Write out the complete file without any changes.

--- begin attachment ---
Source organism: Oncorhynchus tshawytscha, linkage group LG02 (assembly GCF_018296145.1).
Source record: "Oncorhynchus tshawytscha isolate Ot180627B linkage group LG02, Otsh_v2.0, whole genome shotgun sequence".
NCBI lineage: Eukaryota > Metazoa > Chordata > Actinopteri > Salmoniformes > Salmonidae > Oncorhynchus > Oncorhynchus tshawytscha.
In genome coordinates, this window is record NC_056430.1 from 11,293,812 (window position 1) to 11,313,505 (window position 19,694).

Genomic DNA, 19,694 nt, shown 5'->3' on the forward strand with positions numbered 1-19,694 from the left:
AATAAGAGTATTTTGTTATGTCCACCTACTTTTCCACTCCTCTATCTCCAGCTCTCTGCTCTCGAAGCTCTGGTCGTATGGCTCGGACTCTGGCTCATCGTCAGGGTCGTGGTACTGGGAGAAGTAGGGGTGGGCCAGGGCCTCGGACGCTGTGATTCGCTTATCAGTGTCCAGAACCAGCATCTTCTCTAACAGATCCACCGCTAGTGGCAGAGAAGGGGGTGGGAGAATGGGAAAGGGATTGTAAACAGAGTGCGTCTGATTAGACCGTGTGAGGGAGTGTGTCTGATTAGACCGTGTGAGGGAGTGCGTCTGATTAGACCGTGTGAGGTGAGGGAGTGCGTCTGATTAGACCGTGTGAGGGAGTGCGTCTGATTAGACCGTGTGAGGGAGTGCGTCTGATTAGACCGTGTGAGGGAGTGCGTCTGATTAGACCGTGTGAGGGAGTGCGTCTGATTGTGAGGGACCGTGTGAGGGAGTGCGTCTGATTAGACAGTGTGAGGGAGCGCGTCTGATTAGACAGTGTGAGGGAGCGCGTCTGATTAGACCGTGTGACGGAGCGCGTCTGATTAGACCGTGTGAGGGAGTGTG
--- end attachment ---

Source organism: Oncorhynchus tshawytscha, linkage group LG02 (assembly GCF_018296145.1).
Source record: "Oncorhynchus tshawytscha isolate Ot180627B linkage group LG02, Otsh_v2.0, whole genome shotgun sequence".
NCBI lineage: Eukaryota > Metazoa > Chordata > Actinopteri > Salmoniformes > Salmonidae > Oncorhynchus > Oncorhynchus tshawytscha.
In genome coordinates, this window is record NC_056430.1 from 11,293,812 (window position 1) to 11,313,505 (window position 19,694).

Genomic DNA, 19,694 nt, shown 5'->3' on the forward strand with positions numbered 1-19,694 from the left:
AATAAGAGTATTTTGTTATGTCCACCTACTTTTCCACTCCTCTATCTCCAGCTCTCTGCTCTCGAAGCTCTGGTCGTATGGCTCGGACTCTGGCTCATCGTCAGGGTCGTGGTACTGGGAGAAGTAGGGGTGGGCCAGGGCCTCGGACGCTGTGATTCGCTTATCAGTGTCCAGAACCAGCATCTTCTCTAACAGATCCACCGCTAGTGGCAGAGAAGGGGGTGGGAGAATGGGAAAGGGATTGTAAACAGAGTGCGTCTGATTAGACCGTGTGAGGGAGTGTGTCTGATTAGACCGTGTGAGGGAGTGCGTCTGATTAGACCGTGTGAGGTGAGGGAGTGCGTCTGATTAGACCGTGTGAGGGAGTGCGTCTGATTAGACCGTGTGAGGGAGTGCGTCTGATTAGACCGTGTGAGGGAGTGCGTCTGATTAGACCGTGTGAGGGAGTGCGTCTGATTGTGAGGGACCGTGTGAGGGAGTGCGTCTGATTAGACAGTGTGAGGGAGCGCGTCTGATTAGACAGTGTGAGGGAGCGCGTCTGATTAGACCGTGTGACGGAGCGCGTCTGATTAGACCGTGTGAGGGAGTGTG